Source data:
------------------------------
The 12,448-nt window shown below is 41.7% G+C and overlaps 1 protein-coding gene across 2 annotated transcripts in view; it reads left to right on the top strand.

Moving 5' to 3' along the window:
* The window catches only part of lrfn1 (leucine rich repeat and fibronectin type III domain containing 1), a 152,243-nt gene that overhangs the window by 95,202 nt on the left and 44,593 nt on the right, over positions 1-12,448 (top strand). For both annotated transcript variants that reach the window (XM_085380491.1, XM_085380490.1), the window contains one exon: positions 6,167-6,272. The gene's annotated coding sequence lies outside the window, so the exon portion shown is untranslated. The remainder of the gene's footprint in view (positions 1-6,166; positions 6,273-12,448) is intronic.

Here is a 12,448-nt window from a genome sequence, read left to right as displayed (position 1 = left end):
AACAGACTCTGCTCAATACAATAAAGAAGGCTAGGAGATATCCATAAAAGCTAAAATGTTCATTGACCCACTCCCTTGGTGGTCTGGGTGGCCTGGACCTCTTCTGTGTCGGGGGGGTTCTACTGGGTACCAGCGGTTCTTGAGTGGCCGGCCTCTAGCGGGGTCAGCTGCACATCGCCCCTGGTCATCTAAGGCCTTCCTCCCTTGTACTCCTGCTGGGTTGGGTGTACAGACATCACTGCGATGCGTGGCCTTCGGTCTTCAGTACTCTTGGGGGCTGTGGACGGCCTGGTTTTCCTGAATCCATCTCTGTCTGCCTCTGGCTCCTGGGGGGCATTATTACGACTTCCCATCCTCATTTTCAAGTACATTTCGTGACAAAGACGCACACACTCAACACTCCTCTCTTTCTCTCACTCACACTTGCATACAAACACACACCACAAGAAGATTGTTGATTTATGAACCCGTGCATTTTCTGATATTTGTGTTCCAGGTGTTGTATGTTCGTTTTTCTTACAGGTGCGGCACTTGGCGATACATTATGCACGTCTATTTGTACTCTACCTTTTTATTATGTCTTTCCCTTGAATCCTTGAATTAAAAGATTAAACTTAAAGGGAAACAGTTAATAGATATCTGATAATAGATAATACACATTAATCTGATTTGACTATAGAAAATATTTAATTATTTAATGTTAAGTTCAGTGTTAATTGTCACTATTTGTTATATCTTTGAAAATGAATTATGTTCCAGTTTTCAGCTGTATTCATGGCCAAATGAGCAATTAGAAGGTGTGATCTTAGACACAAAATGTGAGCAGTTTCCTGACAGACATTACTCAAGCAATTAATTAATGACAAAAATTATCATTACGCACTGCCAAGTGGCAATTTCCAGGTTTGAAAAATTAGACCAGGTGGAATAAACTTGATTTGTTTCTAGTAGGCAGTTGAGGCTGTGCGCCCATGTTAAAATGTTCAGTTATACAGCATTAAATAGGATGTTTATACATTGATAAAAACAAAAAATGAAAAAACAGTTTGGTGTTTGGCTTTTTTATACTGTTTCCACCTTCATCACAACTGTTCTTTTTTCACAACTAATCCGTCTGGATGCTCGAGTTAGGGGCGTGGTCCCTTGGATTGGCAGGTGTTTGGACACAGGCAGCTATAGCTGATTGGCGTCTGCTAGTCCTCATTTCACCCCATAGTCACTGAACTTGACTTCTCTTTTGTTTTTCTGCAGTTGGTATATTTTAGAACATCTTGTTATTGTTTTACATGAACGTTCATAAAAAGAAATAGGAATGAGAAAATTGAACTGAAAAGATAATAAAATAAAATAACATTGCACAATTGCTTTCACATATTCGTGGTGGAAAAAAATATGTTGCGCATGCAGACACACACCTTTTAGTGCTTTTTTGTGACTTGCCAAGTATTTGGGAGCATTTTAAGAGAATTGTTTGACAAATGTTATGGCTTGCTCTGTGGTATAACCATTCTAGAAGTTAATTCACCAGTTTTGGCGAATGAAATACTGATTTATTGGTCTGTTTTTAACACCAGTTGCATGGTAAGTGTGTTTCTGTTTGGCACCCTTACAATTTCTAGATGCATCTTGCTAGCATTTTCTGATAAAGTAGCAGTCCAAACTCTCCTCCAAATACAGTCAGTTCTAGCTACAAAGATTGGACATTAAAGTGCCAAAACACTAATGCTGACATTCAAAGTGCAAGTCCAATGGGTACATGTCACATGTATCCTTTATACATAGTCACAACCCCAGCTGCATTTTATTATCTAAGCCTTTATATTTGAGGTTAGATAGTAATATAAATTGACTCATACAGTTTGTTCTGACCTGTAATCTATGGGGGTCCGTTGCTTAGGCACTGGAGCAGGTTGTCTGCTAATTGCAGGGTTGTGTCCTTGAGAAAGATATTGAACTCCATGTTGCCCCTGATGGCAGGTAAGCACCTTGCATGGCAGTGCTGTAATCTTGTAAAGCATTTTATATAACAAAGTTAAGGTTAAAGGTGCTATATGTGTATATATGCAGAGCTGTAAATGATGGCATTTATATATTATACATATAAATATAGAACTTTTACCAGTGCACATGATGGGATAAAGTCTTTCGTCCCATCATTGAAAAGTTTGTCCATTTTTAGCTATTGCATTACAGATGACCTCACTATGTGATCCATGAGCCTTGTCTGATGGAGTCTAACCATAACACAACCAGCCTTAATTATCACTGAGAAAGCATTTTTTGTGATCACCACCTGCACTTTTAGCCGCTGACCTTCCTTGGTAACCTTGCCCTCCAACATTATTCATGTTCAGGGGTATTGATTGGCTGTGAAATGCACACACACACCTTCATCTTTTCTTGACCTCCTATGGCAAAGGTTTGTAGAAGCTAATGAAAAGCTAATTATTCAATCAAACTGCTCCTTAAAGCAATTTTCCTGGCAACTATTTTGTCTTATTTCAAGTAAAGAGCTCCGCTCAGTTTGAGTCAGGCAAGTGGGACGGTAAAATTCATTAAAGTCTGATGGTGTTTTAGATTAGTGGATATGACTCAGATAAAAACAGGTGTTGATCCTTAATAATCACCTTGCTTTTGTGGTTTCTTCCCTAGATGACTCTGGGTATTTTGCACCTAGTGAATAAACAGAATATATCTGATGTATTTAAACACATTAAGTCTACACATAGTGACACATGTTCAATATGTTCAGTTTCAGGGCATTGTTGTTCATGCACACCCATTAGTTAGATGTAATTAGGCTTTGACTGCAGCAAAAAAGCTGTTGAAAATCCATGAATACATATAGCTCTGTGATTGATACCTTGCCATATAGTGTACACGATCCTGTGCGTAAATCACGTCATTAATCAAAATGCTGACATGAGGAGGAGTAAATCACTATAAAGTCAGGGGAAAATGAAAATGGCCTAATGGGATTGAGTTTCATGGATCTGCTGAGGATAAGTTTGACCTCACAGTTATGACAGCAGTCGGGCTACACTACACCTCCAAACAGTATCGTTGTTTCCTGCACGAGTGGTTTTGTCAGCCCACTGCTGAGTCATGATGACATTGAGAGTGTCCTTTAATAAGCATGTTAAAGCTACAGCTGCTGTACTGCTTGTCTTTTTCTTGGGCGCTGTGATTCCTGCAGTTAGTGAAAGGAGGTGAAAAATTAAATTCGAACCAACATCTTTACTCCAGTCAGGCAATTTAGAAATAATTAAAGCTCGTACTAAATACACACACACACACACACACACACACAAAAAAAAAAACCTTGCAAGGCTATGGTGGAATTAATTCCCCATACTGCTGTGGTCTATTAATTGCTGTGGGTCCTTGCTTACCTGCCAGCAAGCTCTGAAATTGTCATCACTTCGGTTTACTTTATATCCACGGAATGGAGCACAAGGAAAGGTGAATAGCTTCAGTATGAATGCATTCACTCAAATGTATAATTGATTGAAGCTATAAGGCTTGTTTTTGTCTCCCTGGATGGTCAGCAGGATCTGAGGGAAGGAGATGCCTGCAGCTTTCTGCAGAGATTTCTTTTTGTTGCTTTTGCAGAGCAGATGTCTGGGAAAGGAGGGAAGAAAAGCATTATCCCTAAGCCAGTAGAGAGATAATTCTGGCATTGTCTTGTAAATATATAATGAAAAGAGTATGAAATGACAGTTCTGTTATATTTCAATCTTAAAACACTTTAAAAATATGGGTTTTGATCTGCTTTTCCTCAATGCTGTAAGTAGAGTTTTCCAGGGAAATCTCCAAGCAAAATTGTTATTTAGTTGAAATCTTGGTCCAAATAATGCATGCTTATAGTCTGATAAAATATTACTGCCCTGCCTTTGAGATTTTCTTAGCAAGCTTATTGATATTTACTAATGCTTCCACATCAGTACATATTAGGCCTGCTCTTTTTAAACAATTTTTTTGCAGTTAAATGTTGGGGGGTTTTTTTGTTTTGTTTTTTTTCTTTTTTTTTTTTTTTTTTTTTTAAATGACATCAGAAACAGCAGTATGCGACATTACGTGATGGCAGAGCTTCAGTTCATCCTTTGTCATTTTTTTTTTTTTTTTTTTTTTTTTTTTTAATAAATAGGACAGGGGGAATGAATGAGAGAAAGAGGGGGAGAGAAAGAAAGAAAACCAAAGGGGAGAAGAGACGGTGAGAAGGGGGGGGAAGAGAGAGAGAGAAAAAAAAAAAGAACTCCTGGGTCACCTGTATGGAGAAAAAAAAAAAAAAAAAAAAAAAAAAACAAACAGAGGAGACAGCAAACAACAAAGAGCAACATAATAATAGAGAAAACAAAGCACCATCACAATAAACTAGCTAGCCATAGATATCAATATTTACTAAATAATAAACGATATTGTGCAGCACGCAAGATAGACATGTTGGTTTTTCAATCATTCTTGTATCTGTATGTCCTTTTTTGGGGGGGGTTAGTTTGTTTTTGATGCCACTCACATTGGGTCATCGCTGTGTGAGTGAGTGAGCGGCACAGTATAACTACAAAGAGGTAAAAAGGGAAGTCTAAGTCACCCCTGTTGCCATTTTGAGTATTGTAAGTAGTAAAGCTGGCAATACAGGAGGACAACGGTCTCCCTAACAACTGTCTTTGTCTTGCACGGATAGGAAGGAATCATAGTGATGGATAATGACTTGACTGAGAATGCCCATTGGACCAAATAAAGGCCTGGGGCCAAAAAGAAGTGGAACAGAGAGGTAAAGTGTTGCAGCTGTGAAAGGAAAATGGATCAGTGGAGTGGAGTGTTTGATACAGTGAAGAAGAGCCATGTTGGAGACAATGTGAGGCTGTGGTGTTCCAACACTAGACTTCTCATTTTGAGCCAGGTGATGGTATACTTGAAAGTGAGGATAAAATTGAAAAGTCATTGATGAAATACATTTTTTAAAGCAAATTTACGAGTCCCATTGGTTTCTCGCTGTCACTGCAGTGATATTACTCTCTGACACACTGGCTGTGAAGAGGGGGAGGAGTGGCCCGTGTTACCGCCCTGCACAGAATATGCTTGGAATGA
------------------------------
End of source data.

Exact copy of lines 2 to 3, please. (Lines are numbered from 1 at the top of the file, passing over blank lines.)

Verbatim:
Moving 5' to 3' along the window:
* The window catches only part of lrfn1 (leucine rich repeat and fibronectin type III domain containing 1), a 152,243-nt gene that overhangs the window by 95,202 nt on the left and 44,593 nt on the right, over positions 1-12,448 (top strand). For both annotated transcript variants that reach the window (XM_085380491.1, XM_085380490.1), the window contains one exon: positions 6,167-6,272. The gene's annotated coding sequence lies outside the window, so the exon portion shown is untranslated. The remainder of the gene's footprint in view (positions 1-6,166; positions 6,273-12,448) is intronic.